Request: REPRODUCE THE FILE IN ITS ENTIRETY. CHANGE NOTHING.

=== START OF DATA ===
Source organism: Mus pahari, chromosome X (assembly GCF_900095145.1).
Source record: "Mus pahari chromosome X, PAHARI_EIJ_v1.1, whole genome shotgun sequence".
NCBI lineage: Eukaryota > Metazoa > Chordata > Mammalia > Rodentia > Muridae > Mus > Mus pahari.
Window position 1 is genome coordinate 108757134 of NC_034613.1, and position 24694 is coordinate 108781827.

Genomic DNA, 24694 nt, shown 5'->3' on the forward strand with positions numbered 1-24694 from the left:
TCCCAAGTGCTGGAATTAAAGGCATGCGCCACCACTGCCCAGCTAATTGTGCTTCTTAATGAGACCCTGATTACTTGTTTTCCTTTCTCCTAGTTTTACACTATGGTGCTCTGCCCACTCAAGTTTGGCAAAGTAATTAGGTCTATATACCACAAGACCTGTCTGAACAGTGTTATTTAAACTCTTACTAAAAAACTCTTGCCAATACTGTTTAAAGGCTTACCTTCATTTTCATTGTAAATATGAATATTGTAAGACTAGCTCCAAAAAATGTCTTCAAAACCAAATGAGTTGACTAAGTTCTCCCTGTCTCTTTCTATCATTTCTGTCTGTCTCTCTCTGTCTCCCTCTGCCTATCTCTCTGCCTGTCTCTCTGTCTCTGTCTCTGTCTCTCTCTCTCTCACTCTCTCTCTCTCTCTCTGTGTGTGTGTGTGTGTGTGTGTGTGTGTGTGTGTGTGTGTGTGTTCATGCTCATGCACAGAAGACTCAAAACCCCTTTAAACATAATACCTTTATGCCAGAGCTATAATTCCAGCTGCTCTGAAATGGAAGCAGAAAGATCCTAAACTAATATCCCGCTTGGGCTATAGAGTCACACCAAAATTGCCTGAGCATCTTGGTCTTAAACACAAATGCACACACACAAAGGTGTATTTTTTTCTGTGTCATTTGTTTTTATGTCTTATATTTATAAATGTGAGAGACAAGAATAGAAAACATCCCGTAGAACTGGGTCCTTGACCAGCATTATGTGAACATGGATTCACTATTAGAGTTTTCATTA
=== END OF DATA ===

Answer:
Source organism: Mus pahari, chromosome X (assembly GCF_900095145.1).
Source record: "Mus pahari chromosome X, PAHARI_EIJ_v1.1, whole genome shotgun sequence".
NCBI lineage: Eukaryota > Metazoa > Chordata > Mammalia > Rodentia > Muridae > Mus > Mus pahari.
Window position 1 is genome coordinate 108757134 of NC_034613.1, and position 24694 is coordinate 108781827.

Genomic DNA, 24694 nt, shown 5'->3' on the forward strand with positions numbered 1-24694 from the left:
TCCCAAGTGCTGGAATTAAAGGCATGCGCCACCACTGCCCAGCTAATTGTGCTTCTTAATGAGACCCTGATTACTTGTTTTCCTTTCTCCTAGTTTTACACTATGGTGCTCTGCCCACTCAAGTTTGGCAAAGTAATTAGGTCTATATACCACAAGACCTGTCTGAACAGTGTTATTTAAACTCTTACTAAAAAACTCTTGCCAATACTGTTTAAAGGCTTACCTTCATTTTCATTGTAAATATGAATATTGTAAGACTAGCTCCAAAAAATGTCTTCAAAACCAAATGAGTTGACTAAGTTCTCCCTGTCTCTTTCTATCATTTCTGTCTGTCTCTCTCTGTCTCCCTCTGCCTATCTCTCTGCCTGTCTCTCTGTCTCTGTCTCTGTCTCTCTCTCTCTCACTCTCTCTCTCTCTCTCTGTGTGTGTGTGTGTGTGTGTGTGTGTGTGTGTGTGTGTGTGTGTTCATGCTCATGCACAGAAGACTCAAAACCCCTTTAAACATAATACCTTTATGCCAGAGCTATAATTCCAGCTGCTCTGAAATGGAAGCAGAAAGATCCTAAACTAATATCCCGCTTGGGCTATAGAGTCACACCAAAATTGCCTGAGCATCTTGGTCTTAAACACAAATGCACACACACAAAGGTGTATTTTTTTCTGTGTCATTTGTTTTTATGTCTTATATTTATAAATGTGAGAGACAAGAATAGAAAACATCCCGTAGAACTGGGTCCTTGACCAGCATTATGTGAACATGGATTCACTATTAGAGTTTTCATTA